You filmed The Wild Fields with Lodyhin, even though he had hardly any previous experience. You are contradicting yourself.
There are no contradictions here. I saw how Yaroslav prepared for shooting. I saw he was ready to listen. Besides, we had assembled a dream team at the time, so our project worked out great.
Are Karpenko-Karyi alumni good directors?
They are horrible. I graduated from the Karpenko-Karyi University as a producer (and before that, I got a regular education at the Institute of National Economy). I say it needs to burn down for another to be built on its ashes. The Soviet-era guidance system that it sticks to is just unfeasible. You won’t see Loznytsia, Nariman, or Lukich giving lectures there. Those teaching there are all wonderful people, but they are in their sixties, and most of them have shot only one film (and many have none). In my view, they are just ruining their students’ lives, and it’s a waste of our country’s money.
Besides, you can’t study for five years to become a director if two years are enough. At the American Film Institute, you have to shoot five films and participate in 140 projects over two years of studies. If you have a talent for that, you move forward; if you don’t — you’re out, sorry.
Could you name a modern-day powerhouse Ukrainian director?
It’s a complicated question. No Ukrainian director has made over three pictures. Slaboshpytskyi shot one film and then went off the radar for many years. Many younger ones have recently had their breakthrough, but it’s hard to say what becomes of them.
Naturally, there’s Loznytsia, but he’s no longer a Ukrainian director. He is a man of the world — despite having a Ukrainian passport, he lives in Germany.
Therefore, I can name a few young directors as the best: Nariman, for instance, Lukich, and Maryna Stepanska, perhaps.
Teachers at Karpenko-Karyi University are just ruining their students’ lives, and it’s a waste of our country’s money.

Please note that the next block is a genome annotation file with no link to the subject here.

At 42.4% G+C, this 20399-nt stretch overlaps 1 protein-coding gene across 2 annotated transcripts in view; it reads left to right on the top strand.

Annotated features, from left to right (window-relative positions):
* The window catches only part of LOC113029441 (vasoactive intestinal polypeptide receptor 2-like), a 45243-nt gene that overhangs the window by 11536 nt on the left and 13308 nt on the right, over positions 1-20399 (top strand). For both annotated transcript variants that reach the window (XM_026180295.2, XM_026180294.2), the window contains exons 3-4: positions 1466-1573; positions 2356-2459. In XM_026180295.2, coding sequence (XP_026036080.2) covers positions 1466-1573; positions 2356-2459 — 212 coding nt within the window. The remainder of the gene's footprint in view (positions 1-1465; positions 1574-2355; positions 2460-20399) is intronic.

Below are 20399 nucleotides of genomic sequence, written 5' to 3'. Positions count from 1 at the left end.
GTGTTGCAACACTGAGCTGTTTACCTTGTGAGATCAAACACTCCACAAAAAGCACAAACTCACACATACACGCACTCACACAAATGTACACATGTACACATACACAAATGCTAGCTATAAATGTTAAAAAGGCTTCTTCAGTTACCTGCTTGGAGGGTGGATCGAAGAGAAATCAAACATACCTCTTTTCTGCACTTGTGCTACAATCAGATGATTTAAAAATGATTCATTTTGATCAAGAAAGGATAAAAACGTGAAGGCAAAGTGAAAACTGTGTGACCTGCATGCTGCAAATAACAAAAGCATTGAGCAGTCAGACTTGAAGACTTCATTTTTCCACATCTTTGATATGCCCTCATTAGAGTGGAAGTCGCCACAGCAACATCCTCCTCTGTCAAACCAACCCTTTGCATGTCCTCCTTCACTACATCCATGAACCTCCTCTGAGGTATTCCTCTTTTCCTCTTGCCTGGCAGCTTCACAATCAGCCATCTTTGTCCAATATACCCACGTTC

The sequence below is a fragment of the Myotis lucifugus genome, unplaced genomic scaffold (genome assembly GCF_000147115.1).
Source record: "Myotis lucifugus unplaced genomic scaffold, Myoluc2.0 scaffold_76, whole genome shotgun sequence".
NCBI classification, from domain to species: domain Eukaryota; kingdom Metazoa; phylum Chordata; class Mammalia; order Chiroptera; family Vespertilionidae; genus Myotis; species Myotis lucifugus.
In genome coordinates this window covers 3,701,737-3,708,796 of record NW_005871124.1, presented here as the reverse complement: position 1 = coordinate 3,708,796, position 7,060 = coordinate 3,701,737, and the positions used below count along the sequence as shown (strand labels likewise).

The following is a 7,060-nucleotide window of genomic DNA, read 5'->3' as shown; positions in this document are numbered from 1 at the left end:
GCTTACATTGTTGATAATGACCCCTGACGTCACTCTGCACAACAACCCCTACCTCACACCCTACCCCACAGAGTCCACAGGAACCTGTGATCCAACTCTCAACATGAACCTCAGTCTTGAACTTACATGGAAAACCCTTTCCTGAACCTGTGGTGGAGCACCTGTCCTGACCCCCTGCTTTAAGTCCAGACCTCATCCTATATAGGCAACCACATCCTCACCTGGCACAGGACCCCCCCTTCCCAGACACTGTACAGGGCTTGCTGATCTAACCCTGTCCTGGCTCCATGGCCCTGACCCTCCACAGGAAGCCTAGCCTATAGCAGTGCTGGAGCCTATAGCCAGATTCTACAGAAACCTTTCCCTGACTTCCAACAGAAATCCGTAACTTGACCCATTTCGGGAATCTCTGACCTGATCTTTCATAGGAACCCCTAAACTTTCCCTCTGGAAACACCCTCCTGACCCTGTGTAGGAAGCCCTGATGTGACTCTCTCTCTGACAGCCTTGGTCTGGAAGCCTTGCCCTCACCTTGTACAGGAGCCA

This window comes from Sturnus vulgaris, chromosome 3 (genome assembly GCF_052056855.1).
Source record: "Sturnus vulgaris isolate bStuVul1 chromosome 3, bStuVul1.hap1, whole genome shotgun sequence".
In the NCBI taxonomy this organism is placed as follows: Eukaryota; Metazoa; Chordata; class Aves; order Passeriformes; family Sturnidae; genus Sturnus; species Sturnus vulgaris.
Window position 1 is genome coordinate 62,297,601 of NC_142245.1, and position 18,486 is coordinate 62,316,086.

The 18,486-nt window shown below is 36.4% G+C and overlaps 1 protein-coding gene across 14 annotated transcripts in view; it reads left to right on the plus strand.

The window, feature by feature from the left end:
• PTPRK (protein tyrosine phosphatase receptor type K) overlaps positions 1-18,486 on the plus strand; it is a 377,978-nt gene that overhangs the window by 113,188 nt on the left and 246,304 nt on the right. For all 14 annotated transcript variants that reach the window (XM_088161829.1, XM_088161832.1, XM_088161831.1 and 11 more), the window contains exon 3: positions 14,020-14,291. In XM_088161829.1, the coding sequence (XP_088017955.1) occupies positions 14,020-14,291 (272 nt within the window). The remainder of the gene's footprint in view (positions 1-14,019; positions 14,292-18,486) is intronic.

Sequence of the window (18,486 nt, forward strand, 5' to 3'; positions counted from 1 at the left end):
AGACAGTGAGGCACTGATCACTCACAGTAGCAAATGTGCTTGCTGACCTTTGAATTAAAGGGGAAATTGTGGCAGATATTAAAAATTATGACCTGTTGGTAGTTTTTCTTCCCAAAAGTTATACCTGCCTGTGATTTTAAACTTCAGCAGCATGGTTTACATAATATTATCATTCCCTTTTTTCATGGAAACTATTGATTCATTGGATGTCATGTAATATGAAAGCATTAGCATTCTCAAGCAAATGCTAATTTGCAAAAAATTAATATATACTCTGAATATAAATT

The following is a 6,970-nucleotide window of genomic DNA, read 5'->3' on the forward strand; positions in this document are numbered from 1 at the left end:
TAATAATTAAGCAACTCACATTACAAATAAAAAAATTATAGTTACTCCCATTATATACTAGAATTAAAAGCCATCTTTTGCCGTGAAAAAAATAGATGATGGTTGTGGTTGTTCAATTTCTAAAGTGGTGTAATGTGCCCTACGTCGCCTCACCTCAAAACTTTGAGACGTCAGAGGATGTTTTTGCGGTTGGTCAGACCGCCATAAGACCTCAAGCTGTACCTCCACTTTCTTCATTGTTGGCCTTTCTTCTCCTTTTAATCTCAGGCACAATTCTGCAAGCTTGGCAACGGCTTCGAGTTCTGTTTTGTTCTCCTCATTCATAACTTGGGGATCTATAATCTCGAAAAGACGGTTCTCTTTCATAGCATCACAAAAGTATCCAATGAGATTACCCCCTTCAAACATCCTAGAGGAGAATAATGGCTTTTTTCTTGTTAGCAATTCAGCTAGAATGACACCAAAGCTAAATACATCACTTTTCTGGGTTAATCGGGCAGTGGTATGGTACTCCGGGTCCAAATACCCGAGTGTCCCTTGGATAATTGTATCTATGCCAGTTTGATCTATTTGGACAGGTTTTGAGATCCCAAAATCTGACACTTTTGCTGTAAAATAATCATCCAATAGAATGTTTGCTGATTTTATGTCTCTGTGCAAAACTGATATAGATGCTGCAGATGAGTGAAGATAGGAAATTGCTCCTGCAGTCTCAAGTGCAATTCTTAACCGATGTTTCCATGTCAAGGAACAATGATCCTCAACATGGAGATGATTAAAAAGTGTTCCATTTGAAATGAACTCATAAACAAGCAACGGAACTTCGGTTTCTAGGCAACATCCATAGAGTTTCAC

You came to filmmaking from advertising. Was it difficult to adjust?
No. Way before the ads, I shot films in Moscow. Then, I transitioned to advertising videos because they ceased making films there. Opening our production house, Anna Sunden and I understood that we wanted to make money and become the best in the field. And we did it.
We projected our experience from the advertising field — organization, service, straightforward processes — onto filmmaking. We were shocked to see how some film crews worked: the food on the set was terrible, and people weren’t even paid. I can’t hold the people for whom I didn’t provide the appropriate conditions 100% accountable. However, if I did provide everything and someone f*cks up — they are out immediately.
Don’t you miss advertising?
No. Over more than 14 years of LIMELITE’s existence, I spent over 1,000 production days on the set, which is enough to shoot 30 films. I know everything I need about ads — I see no point in developing further in this field.
Producers play a vital role in filmmaking, especially at the development stage. That’s why it’s so exciting to work there. It’s a creative occupation that lets you bring your ideas to life. For instance, you can approach the director and say you want to shoot a specific story. It’s a great joy to help a director create a world that didn’t exist before. What has started as an idea suddenly becomes a film that people can watch.
How much are you involved in LIMELITE’s operation now?